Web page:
When you do that up comes the Text Frame Options dialog box. Move this out of the way a little bit, and I'm going to change the Columns pop-up menu from Fixed Number to Fixed Width. If my design calls for a specific width, I probably want to change this to Fixed Width, and I'm going to choose the Width in here. I think, I said that was 12 Picas, right? Press Tab and you'll see that now the Fixed Width size is 144 points, which is 12 picas. I'll click OK and now we see something different happen when I try and stretch this out.
It won't let me make it anymore narrow. I'm dragging to the left but it does not change the Width because I'll always have a Fixed Width. Now something else happens if I drag to the right. If I drag farther to the right, it forces there to be a third column and it's always exactly the right width. Make this smaller again, I'll drag all the way over here, and it goes down to two columns. Make it wider and it goes to three columns. So maybe that's what you want. Another hand some designs call for it to be a little flexible and how wide that column could be.
So, in that case, I'll Option+Double-click or Alt+Double-click to open the Text Frame Options dialog box and I'll change the Columns pop-up menu to Flexible Width. Flexible Width activates a new field here called Maximum, and now we have a Width and a Maximum width. So I could say I want nominally, the column to be 12 picas, but I'm willing to let it go as high as, now let's say 15 picas. I'll click OK and now I have a slightly different effect. I can make it smaller, smaller, smaller, but as soon as it gets too small it snaps back to a different width.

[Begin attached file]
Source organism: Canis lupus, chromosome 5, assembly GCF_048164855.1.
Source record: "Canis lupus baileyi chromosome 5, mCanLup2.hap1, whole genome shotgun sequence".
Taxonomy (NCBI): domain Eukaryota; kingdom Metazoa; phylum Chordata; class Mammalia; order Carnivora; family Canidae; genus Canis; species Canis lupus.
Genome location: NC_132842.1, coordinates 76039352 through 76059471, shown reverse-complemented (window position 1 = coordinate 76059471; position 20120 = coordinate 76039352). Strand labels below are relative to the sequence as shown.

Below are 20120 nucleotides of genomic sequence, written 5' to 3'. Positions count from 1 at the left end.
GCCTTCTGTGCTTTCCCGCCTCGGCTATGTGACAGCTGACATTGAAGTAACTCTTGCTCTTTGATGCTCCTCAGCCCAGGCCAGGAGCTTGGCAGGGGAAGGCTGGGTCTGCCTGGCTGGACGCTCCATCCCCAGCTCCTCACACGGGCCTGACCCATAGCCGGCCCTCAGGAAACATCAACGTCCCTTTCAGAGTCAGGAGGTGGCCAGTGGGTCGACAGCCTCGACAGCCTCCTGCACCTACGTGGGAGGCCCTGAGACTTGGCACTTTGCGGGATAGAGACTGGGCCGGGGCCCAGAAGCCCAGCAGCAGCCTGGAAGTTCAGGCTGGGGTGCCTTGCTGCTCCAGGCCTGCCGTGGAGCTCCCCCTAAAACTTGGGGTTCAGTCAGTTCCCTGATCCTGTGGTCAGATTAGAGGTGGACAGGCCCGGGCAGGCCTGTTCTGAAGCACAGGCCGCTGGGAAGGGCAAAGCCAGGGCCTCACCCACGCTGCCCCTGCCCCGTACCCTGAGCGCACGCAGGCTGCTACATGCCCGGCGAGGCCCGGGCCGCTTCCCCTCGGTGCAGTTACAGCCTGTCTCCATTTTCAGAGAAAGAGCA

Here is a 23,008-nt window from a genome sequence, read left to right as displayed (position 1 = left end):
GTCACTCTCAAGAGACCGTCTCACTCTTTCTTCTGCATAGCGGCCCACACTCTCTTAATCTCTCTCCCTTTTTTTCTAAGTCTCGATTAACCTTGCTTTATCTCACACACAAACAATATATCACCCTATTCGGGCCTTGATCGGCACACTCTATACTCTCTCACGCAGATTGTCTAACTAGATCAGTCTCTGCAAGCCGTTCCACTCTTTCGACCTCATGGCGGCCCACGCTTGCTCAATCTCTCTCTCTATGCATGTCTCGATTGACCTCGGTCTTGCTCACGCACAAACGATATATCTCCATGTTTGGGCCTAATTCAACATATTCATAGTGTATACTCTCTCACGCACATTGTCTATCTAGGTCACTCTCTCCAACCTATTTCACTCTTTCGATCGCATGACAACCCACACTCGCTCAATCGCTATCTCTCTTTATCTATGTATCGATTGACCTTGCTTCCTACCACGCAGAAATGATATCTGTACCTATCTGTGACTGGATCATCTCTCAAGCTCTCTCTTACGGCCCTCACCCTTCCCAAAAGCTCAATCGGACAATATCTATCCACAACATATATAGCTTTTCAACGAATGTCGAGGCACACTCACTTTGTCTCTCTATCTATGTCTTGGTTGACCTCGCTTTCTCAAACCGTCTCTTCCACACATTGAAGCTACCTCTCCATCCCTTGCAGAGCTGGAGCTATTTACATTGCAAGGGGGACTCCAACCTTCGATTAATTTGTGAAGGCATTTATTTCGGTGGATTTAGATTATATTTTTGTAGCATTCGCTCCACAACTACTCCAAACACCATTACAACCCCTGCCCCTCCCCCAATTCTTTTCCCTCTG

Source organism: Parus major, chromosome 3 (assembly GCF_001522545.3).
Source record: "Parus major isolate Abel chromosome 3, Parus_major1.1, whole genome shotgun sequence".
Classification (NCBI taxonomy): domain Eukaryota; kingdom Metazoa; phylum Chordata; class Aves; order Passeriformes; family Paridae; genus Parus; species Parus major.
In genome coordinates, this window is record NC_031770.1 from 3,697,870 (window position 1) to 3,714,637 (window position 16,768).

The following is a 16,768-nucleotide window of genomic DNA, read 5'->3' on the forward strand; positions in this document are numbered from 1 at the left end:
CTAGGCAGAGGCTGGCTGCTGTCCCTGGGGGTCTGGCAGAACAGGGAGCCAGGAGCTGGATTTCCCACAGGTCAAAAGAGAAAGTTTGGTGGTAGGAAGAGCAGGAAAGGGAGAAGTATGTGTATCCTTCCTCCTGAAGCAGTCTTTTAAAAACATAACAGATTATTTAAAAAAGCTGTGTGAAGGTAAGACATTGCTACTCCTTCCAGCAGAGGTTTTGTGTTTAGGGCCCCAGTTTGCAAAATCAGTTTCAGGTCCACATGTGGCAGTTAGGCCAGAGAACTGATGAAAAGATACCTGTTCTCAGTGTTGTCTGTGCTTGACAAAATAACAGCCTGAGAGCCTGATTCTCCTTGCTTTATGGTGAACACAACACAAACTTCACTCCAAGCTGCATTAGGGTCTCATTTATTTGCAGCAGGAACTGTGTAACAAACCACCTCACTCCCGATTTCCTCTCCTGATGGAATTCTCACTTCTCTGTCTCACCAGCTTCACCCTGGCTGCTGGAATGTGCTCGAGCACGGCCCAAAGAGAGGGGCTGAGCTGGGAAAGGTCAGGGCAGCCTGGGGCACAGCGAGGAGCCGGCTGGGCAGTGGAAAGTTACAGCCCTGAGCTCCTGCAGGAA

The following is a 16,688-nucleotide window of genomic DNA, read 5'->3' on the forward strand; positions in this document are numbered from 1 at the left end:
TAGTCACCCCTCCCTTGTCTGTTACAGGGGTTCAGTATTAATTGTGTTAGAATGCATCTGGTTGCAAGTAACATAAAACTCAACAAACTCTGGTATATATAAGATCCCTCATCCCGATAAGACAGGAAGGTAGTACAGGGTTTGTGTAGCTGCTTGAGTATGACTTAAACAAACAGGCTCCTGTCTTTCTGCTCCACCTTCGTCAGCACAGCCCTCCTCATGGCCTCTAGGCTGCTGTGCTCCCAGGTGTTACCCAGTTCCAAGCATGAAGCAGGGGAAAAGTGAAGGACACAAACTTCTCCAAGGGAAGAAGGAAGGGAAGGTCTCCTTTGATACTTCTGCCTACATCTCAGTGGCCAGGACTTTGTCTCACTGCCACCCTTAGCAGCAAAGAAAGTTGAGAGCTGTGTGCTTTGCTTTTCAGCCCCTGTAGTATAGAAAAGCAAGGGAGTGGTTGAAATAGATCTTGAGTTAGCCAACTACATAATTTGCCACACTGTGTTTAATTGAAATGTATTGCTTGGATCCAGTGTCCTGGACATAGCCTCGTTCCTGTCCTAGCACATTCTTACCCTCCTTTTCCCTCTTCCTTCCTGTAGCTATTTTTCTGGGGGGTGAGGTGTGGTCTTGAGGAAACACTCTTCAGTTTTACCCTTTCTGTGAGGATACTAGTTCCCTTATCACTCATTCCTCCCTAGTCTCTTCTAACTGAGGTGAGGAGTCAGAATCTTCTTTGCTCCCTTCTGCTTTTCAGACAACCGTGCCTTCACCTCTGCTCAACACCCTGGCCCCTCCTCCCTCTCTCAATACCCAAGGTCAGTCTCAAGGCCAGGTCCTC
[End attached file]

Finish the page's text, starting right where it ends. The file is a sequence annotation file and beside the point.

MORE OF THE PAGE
Make it wider, and I can have actually wider, wider, wider and now, we actually have four columns. The fourth column is a little truncated here because I'm getting text wrap from that image. I'll talk about text wrap in a later chapter. But you get the idea, we actually have a little bit of flexibility and how many columns and how wide those columns could be. As you can see InDesign really tries to help you strike the right balance between creativity, flexibility and a tightly controlled design.
Find answers to the most frequently asked questions about InDesign CS6 Essential Training.
Here are the FAQs that matched your search "":
Sorry, there are no matches for your search ""—to search again, type in another word or phrase and click search.
Access exercise files from a button right under the course name.
Search within course videos and transcripts, and jump right to the results.
Remove icons showing you already watched videos if you want to start over.
Make the video wide, narrow, full-screen, or pop the player out of the page into its own window.
Click on text in the transcript to jump to that spot in the video. As the video plays, the relevant spot in the transcript will be highlighted.